Late on Thursday the United States International Trade Commission ("USITC", or just "ITC") gave notice of its (expected) decision to investigate Nokia's second complaint against HTC, filed about four weeks ago.
In this new investigation Nokia is asserting six patents against HTC, one of which is allegedly infringed by HTC's implementation of Google's VP8 video codec (part of the WebM project). Two German VP8 cases have already gone to trial. In the first one an infringement (or at least a rather likely infringement) has apparently been identified, and while I doubt that Nokia will win the second one (except perhaps on appeal), it's again very close to an infringement finding as the decision hinges on the court's construction of a single claim limitation (whether "based on" can have the meaning of "depending on").
Google is an intervenor in the first Nokia-HTC ITC investigation and is presumably going to intervene again (it's also an intervenor in various German Nokia-HTC cases, including among other things the ones involving VP8).
All in all Nokia is asserting 50 (or more) different patents against HTC in the U.S., UK, and Germany.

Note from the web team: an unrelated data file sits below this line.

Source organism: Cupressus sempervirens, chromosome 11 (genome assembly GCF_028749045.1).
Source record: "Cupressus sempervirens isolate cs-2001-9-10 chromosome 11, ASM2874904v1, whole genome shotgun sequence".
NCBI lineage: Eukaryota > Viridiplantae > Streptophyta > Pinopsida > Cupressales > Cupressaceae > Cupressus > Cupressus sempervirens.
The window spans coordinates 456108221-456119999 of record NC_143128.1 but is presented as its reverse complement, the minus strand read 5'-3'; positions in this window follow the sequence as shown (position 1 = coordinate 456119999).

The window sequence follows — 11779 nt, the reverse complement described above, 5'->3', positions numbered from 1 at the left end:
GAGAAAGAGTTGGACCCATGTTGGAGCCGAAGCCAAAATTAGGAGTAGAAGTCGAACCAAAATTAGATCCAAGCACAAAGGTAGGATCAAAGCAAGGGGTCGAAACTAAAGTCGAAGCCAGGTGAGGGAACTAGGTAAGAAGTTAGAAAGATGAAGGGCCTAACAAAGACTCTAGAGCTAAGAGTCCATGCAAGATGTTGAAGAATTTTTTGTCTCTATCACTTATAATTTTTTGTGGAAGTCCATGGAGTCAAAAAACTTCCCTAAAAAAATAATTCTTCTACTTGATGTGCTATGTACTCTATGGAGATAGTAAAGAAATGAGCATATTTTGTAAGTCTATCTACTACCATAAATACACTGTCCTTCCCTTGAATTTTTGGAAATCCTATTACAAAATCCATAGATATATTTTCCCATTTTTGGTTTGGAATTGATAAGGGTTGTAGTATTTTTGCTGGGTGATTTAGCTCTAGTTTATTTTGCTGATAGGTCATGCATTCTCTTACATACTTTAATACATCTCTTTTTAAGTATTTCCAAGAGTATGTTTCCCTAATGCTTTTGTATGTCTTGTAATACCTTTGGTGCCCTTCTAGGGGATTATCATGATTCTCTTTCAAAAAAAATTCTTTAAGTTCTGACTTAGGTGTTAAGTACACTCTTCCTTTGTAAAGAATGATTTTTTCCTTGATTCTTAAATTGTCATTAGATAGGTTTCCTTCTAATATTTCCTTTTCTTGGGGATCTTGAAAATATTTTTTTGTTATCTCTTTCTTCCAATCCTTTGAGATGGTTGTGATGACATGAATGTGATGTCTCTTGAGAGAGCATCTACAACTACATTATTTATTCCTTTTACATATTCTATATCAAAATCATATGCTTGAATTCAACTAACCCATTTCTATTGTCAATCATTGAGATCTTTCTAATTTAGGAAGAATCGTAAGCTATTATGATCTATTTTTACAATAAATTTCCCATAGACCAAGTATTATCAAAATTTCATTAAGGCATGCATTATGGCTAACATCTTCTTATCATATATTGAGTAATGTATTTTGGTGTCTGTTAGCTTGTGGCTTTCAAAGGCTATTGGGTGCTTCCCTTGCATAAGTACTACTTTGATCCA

The ITC investigation of Nokia's first complaint went to trial in late May/early June, and as a result of the case narrowing that is expected in ITC investigations in order to keep the case schedules (which are relatively fast by U.S. standards), there are now three patents remaining in the case. One of those patents covers tethering. The other two patents involve chipsets used by HTC, and HTC's patent exhaustion defense was dismissed by the Administrative Law Judge (the Commission, the six-member decision-making body at the top of the U.S. trade agency, declined to review that determination for the time being though patent exhaustion could be reviewed after a final initial determination by the judge on the overall case).
During the first year of the current wave of smartphone patent disputes the ITC was a very popular venue. Some litigants apparently thought that this forum provided them with the best chances of gaining leverage resulting in settlements. But the drop-out rate of patent assertions at the ITC has been extremely high, and certain German courts (particularly the ones in Mannheim and Munich) have become increasingly popular in disputes between global players because they adjudge patent infringement actions much faster than the ITC. Most of the original smartphone-related ITC complaints by large operating companies against their peers have been adjudged by now and are on appeal (just yesterday the Federal Circuit scheduled a hearing on the Microsoft-Google cross-appeal of the ITC ruling on Microsoft's complaint against Motorola, which resulted in an import ban). But there have still been some new complaints of this kind, including the ones Ericsson and Samsung lodged against each other.
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